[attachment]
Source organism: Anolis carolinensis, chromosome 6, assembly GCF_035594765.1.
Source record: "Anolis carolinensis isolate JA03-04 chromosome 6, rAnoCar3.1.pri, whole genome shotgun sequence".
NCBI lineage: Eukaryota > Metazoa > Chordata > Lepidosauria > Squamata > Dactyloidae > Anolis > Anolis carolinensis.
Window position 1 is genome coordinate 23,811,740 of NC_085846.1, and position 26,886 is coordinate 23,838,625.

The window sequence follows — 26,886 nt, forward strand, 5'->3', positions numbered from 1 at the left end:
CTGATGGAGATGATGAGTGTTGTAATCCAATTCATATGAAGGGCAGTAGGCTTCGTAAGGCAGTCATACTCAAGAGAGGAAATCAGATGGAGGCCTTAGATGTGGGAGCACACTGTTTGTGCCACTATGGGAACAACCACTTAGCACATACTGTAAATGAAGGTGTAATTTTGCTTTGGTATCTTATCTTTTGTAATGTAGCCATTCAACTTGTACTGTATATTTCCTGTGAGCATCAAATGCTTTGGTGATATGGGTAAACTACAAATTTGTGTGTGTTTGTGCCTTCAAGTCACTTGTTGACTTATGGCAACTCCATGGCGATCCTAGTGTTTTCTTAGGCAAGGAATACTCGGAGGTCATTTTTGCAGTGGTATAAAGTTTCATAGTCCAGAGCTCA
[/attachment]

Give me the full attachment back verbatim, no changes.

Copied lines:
Source organism: Anolis carolinensis, chromosome 6, assembly GCF_035594765.1.
Source record: "Anolis carolinensis isolate JA03-04 chromosome 6, rAnoCar3.1.pri, whole genome shotgun sequence".
NCBI lineage: Eukaryota > Metazoa > Chordata > Lepidosauria > Squamata > Dactyloidae > Anolis > Anolis carolinensis.
Window position 1 is genome coordinate 23,811,740 of NC_085846.1, and position 26,886 is coordinate 23,838,625.

The window sequence follows — 26,886 nt, forward strand, 5'->3', positions numbered from 1 at the left end:
CTGATGGAGATGATGAGTGTTGTAATCCAATTCATATGAAGGGCAGTAGGCTTCGTAAGGCAGTCATACTCAAGAGAGGAAATCAGATGGAGGCCTTAGATGTGGGAGCACACTGTTTGTGCCACTATGGGAACAACCACTTAGCACATACTGTAAATGAAGGTGTAATTTTGCTTTGGTATCTTATCTTTTGTAATGTAGCCATTCAACTTGTACTGTATATTTCCTGTGAGCATCAAATGCTTTGGTGATATGGGTAAACTACAAATTTGTGTGTGTTTGTGCCTTCAAGTCACTTGTTGACTTATGGCAACTCCATGGCGATCCTAGTGTTTTCTTAGGCAAGGAATACTCGGAGGTCATTTTTGCAGTGGTATAAAGTTTCATAGTCCAGAGCTCA